ACTIVITY: Sailing by the Force of the Wind

NGSS Crosscutting Concepts
The activity below draws from the content in the page The Forces of Wind.


Image caption

Fig. 1. Sailing races happen all over the world in strong wind conditions.

Image copyright and source

Image courtesy of Wikimedia Commons


As winds blow harder, sailboats move faster.


How did people move across the oceans before there were engines?

Guiding Questions:

  1. How does wind affect the movement of sailboats?
  2. What would happen to the movement of a sailboat if the force of wind is balanced with another force?


Image caption

Fig. 2. This image shows two girls playing with a toy sailboat in Seattle, Washington around the 1930's.

Image copyright and source

Image courtesy of Wikimedia Commons


Build a model of a sailboat to investigate the effects of wind energy coming from different directions with varying strength.



  • Student Worksheet and Teacher Answer Guide (attached below)





This teacher guide follows the procedure written here and in the student worksheet with additional instructions and guidelines. We highly recommend starting this activity by introducing the Phenomenon, Inquiry, and Guiding Questions from the top of this webpage.

Boat Building Supplies

  • Boat base (choose one of the following):
    - Egg carton 
    - Cardboard
    - Plastic container (i.e. tupperware)
    - Aluminum foil
    - Heavy paper
  • Mast (choose one of the following):
    - Wooden skewer
    - Chopsticks
    - Popsicle sticks
    - Craft sticks
    - Small tree branches
  • Sail supplies (choose one of the following):
    - Construction paper
    - Cloth
    - Foil
  • Glue or tape
  • Optional: Pennies or another small object to add weight to the boats. 

Testing the Wind Materials

  • Large tray or bucket to hold water
  • Fan
  • Hairdryer
  • Optional: Straw (metal, silicone, or paper to limit the use of single use plastics)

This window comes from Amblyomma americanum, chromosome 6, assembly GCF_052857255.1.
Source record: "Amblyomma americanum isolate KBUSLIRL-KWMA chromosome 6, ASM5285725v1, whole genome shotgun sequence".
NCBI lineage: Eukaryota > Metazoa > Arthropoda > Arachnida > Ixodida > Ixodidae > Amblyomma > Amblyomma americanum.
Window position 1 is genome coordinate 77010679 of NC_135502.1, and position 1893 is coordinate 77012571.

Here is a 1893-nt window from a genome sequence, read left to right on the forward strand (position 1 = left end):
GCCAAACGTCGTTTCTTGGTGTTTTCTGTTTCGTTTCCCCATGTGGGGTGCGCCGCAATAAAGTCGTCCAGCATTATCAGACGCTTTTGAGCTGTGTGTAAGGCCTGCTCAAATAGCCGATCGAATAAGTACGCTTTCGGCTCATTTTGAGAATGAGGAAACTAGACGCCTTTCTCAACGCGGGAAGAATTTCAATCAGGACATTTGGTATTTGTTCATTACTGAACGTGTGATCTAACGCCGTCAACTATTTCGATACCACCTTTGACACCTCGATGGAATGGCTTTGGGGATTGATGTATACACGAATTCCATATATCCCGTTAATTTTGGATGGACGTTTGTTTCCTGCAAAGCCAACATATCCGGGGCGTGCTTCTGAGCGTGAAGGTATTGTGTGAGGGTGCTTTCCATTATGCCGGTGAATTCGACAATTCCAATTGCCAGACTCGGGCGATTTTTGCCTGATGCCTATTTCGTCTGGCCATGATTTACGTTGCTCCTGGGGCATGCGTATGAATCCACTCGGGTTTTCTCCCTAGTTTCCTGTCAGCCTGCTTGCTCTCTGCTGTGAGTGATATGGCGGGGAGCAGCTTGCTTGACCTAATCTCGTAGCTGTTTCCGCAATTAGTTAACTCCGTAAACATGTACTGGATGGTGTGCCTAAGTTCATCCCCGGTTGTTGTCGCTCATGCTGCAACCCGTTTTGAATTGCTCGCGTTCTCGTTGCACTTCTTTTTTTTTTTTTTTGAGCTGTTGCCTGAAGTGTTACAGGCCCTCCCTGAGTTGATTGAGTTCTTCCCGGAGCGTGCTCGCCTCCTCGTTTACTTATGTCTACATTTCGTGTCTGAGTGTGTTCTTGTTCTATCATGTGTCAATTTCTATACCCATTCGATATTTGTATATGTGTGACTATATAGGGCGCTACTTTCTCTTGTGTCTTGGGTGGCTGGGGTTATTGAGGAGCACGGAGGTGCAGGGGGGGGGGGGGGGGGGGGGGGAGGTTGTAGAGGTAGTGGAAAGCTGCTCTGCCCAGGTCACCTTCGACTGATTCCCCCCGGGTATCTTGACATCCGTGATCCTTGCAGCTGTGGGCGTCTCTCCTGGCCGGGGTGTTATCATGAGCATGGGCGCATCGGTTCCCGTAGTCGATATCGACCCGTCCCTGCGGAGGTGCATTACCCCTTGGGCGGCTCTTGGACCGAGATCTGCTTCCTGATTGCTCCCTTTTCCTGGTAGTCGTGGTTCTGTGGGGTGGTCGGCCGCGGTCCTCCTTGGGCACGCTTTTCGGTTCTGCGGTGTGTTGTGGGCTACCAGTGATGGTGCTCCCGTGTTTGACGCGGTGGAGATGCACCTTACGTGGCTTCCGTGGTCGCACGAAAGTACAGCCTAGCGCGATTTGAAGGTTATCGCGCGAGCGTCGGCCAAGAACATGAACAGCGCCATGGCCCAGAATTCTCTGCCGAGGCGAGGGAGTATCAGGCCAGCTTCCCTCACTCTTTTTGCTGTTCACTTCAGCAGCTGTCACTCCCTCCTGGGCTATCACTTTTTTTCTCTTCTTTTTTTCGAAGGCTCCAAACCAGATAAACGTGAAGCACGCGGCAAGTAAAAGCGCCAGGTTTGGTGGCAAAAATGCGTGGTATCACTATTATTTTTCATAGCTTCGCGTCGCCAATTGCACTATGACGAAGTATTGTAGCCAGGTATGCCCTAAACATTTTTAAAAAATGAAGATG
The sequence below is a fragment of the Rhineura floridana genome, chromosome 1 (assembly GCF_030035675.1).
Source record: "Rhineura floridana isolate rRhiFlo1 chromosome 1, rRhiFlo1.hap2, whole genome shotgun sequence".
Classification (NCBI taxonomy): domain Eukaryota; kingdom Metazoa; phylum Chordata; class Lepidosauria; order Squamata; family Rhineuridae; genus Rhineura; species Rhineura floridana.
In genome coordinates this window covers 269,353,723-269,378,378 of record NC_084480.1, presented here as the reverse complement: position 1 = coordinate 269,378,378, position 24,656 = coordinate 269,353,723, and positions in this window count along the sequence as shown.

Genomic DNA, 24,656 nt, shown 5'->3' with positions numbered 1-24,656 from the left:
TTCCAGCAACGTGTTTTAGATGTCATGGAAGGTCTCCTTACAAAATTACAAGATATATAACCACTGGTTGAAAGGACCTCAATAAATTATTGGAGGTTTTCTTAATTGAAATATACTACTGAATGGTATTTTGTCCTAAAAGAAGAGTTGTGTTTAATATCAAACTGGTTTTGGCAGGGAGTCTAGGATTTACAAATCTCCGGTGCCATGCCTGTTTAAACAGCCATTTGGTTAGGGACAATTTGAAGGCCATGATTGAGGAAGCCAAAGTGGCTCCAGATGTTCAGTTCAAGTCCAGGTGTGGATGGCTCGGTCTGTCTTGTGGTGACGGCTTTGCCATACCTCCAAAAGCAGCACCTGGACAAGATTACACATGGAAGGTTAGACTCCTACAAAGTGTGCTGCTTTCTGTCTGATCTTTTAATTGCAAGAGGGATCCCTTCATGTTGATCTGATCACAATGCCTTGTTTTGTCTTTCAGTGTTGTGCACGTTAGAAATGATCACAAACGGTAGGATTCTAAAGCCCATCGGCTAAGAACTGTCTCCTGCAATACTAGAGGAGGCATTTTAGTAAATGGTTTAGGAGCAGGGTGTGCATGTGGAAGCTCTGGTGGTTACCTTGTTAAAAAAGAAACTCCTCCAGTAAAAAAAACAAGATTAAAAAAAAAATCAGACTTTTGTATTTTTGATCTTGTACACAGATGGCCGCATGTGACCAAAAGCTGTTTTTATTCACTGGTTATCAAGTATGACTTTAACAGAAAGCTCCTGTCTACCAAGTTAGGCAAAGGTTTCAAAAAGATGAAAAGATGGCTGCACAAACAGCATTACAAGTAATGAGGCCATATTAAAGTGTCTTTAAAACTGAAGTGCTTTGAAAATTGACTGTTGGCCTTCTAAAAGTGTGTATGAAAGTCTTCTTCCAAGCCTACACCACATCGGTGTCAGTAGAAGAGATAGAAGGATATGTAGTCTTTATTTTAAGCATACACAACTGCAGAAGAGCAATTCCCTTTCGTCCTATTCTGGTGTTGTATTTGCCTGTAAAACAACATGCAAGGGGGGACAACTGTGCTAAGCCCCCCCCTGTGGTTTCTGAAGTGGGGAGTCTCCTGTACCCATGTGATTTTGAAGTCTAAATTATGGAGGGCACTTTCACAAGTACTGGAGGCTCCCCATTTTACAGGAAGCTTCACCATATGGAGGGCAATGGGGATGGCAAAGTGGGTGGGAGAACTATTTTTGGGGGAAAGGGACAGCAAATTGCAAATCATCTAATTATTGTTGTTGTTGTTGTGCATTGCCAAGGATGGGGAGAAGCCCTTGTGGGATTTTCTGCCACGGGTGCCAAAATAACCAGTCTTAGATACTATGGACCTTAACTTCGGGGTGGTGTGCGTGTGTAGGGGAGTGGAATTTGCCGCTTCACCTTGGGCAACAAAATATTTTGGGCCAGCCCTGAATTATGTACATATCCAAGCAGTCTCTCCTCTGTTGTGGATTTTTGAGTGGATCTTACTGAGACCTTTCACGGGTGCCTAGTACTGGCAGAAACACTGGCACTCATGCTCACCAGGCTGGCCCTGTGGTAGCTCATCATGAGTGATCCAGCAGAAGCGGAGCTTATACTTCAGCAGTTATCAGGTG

Teacher Recommendations

  • Boats can take all shapes and sizes - students can get creative with how they construct their boat—as long as it floats and catches wind!
  • When considering what to use to represent the ocean, keep in mind that the boats will be moving across the surface of the water. Using a container with a larger surface area will yeild the best results. If there is a pond nearby, consider using that!
  • This activity can be connected with content from Earth and Space Science lessons on Hurricanes and Designs that Survive Storms:


  1. Follow along on your worksheet to build a boat and test the winds!

Build a model of a sailboat:

  1. Create a boat base from your chosen material (i.e. folded tinfoil, cardboard box, plastic container).
  2. Cut a rectangle from construction paper to make your sail. Decorate it!
  3. Poke two small holes in line at the top and bottom of the sail. Get help from your teacher as needed!
  4. Image
    Image caption

    Fig. 3. An example of a model sail boat. 

    Image copyright and source

    Image by Emily Sesno

    Attach the sail to the mast (chopstick, skewer, stick, or similar material) by guiding the stick through the holes. Add tape or glue as necessary to secure it (Fig. 2).

  5. Create an ‘ocean’ (bowl or pan of water) and place your sailboat on the surface of the water.